OIL & GAS: A conservation group sues the U.S. Interior Department over 32 Trump-era oil and gas leases in Utah, alleging it did not assess archaeology and nature impacts, including in nearby Bears Ears National Monument. (Reuters) 

• An investigation finds California’s opaque approval process for underground injection wells means the state is likely underreporting the number of new wells, which pose a risk to groundwater. (Capital & Main)
Carlsbad, New Mexico residents fight back against the proliferation of oil and gas development in the Permian Basin, citing health and environmental concerns. (Carlsbad Current-Argus)
Federal regulators order Hilcorp to replace an aging, 7-mile-long pipeline that sprung a leak last week in Alaska’s Cook Inlet. (Anchorage Daily News)

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• Montana’s Senate passes a bill designed to save the Colstrip Power Plant and shield NorthWestern Energy from financial losses. (Billings Gazette)
• A Wyoming legislative committee considers studying a potential land swap with the federal government as a way to buffer the state’s coal, oil and gas industries from the impact of new federal policies. (WyoFile)

• Avista Corp., the owner of the Colstrip Power Plant, is considering adding 300 megawatts of wind power over the next seven years. (Montana Standard) 
A Wyoming county accepts an application for a wind project, opening a public comment and review period. (Wyoming News Exchange)

HYDROPOWER: A near-to-below normal water supply in the Columbia River Basin is expected to decrease hydropower generation in the Pacific Northwest this summer, particularly in Oregon. (U.S. Energy Information Administration)

EFFICIENCY: A Nevada bill would raise the bar for utility energy efficiency programs, including doubling funding for programs serving low-income and historically disadvantaged communities. (Nevada Independent)

GRID: A federal judge weighs requiring PG&E to consider local tree hazards in public safety power shutoff decisions, which could sharply increase the number of planned outages. (Microgrid Knowledge)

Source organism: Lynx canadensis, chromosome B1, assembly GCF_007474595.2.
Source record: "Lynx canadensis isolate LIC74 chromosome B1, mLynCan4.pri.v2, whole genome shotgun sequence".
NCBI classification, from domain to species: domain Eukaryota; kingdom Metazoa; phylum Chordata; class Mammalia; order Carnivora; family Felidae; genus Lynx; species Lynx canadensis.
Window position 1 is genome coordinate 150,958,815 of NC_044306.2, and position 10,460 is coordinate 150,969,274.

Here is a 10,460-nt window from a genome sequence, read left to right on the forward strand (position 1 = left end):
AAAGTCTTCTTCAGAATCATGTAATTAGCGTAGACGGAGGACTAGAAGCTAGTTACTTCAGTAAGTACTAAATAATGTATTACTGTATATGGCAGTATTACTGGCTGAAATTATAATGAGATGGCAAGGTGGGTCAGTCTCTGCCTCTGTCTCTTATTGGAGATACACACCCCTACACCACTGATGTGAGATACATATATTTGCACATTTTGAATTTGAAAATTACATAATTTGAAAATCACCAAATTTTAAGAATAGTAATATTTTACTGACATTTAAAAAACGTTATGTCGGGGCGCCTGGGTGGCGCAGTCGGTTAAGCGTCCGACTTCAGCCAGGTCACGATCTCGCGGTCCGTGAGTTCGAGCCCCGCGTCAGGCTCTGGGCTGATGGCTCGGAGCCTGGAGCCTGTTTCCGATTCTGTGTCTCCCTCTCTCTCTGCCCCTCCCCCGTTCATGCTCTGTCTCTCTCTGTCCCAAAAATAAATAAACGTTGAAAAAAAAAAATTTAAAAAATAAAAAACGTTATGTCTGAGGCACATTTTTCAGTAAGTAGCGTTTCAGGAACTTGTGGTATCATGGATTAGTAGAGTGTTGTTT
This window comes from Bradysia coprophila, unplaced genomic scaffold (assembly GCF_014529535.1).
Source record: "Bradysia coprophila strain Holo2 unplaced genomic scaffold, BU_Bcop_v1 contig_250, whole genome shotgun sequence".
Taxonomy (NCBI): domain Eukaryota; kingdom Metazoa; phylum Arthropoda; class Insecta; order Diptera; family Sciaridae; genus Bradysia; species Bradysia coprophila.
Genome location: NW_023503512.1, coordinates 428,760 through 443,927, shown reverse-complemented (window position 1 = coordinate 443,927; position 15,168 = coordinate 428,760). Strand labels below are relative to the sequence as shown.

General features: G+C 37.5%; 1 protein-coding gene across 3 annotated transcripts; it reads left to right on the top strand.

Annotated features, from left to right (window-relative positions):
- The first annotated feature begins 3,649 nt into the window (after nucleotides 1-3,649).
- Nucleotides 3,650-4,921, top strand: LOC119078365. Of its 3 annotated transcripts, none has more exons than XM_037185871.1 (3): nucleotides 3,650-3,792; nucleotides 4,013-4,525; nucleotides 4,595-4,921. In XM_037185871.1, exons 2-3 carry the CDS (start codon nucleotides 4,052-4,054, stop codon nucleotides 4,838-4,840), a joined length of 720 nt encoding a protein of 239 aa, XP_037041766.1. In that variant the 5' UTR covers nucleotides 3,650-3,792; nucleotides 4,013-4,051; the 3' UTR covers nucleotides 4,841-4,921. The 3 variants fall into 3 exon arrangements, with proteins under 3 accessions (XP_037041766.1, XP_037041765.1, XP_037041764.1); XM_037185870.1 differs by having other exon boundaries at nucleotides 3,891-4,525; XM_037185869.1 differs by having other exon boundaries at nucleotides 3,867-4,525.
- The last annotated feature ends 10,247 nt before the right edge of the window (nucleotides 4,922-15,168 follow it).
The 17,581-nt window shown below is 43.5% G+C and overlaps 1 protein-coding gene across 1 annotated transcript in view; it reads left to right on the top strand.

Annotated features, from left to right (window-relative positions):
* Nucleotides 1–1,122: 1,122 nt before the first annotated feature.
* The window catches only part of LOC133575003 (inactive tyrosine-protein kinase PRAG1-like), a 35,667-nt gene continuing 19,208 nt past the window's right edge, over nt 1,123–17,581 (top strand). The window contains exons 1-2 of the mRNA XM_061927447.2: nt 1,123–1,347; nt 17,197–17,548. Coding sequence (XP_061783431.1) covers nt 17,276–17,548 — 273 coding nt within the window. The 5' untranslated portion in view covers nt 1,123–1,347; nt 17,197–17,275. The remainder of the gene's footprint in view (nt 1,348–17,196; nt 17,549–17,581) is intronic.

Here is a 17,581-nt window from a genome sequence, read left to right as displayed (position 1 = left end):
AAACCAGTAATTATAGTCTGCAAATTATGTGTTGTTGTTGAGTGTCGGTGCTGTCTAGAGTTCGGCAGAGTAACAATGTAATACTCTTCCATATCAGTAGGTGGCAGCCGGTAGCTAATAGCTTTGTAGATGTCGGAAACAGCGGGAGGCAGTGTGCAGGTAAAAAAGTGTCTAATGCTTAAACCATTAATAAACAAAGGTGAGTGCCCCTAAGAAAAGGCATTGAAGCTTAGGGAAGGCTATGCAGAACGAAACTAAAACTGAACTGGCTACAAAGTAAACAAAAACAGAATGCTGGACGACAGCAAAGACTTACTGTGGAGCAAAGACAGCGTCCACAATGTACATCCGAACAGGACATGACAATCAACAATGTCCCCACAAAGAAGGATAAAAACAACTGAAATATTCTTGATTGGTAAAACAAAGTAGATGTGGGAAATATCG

• An Albuquerque solar entrepreneur is New Mexico’s first billionaire on Forbes’ annual list of the world’s richest people. (Las Cruces Sun News)
• A Colorado city council votes to use city reserves to match a state grant to install solar panels on a wastewater treatment facility. (Steamboat Pilot & Today)
• A California county recently approved a 4 MW solar project that will incorporate livestock grazing and a pollinator meadow. (Mad River Union)
• California’s Santa Rosa Cahuilla Tribe recently celebrated completion of  a 1 MW solar array, the state’s first low-income community solar project. (Valley News)

MINING: Anti-mining activists say Nevada’s Fort McDermitt Paiute and Shoshone Tribal Council voted to cancel an engagement agreement with a lithium mining company, citing cultural and environmental threats. (Sierra Nevada Ally)

• A Washington state cap-and-trade bill won’t do enough to stop pollution that disproportionately affects Black and brown residents, an editor writes. (The Stranger)
A conservationist says a Montana bill aiming to save the Colstrip Power Plant is “the worst abuse of power in terms of corporate cronyism.” (Montana Standard)

Lisa is a Lenape and Nanticoke Native American freelance journalist, editor and writer currently based in the U.K. She has more than two decades’ experience working in corporate communications and print and digital media. She compiles the Western Energy News daily email digest. She has a bachelor’s degree in journalism from Temple University; her specializations include data journalism and visualization. She is a member of the Native American Journalists Association, Investigative Reporters & Editors, Society of Professional Journalists, and the National Union of Journalists (U.K.).